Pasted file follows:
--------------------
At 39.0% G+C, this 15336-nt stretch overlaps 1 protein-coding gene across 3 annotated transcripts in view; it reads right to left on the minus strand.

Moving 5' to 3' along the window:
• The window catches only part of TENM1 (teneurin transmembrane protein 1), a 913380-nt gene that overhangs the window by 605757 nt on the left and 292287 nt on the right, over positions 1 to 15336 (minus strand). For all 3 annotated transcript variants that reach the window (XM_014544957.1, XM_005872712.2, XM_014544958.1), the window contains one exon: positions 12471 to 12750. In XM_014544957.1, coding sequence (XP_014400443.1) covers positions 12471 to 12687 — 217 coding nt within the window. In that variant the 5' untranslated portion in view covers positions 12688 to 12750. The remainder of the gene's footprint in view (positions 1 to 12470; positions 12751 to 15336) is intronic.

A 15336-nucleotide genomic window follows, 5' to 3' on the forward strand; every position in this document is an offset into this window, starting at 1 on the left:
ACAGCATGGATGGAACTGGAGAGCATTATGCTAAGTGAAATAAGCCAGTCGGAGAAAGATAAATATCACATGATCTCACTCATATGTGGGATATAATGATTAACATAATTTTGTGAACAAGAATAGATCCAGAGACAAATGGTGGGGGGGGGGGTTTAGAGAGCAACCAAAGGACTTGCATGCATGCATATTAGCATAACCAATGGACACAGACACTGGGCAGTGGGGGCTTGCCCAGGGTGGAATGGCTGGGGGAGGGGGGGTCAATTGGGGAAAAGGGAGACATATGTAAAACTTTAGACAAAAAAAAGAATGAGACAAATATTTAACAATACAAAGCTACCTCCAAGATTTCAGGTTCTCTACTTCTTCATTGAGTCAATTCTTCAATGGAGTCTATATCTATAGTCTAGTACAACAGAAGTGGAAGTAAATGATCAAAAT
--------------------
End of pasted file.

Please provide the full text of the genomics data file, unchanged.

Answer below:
At 39.0% G+C, this 15336-nt stretch overlaps 1 protein-coding gene across 3 annotated transcripts in view; it reads right to left on the minus strand.

Moving 5' to 3' along the window:
• The window catches only part of TENM1 (teneurin transmembrane protein 1), a 913380-nt gene that overhangs the window by 605757 nt on the left and 292287 nt on the right, over positions 1 to 15336 (minus strand). For all 3 annotated transcript variants that reach the window (XM_014544957.1, XM_005872712.2, XM_014544958.1), the window contains one exon: positions 12471 to 12750. In XM_014544957.1, coding sequence (XP_014400443.1) covers positions 12471 to 12687 — 217 coding nt within the window. In that variant the 5' untranslated portion in view covers positions 12688 to 12750. The remainder of the gene's footprint in view (positions 1 to 12470; positions 12751 to 15336) is intronic.

A 15336-nucleotide genomic window follows, 5' to 3' on the forward strand; every position in this document is an offset into this window, starting at 1 on the left:
ACAGCATGGATGGAACTGGAGAGCATTATGCTAAGTGAAATAAGCCAGTCGGAGAAAGATAAATATCACATGATCTCACTCATATGTGGGATATAATGATTAACATAATTTTGTGAACAAGAATAGATCCAGAGACAAATGGTGGGGGGGGGGGTTTAGAGAGCAACCAAAGGACTTGCATGCATGCATATTAGCATAACCAATGGACACAGACACTGGGCAGTGGGGGCTTGCCCAGGGTGGAATGGCTGGGGGAGGGGGGGTCAATTGGGGAAAAGGGAGACATATGTAAAACTTTAGACAAAAAAAAGAATGAGACAAATATTTAACAATACAAAGCTACCTCCAAGATTTCAGGTTCTCTACTTCTTCATTGAGTCAATTCTTCAATGGAGTCTATATCTATAGTCTAGTACAACAGAAGTGGAAGTAAATGATCAAAAT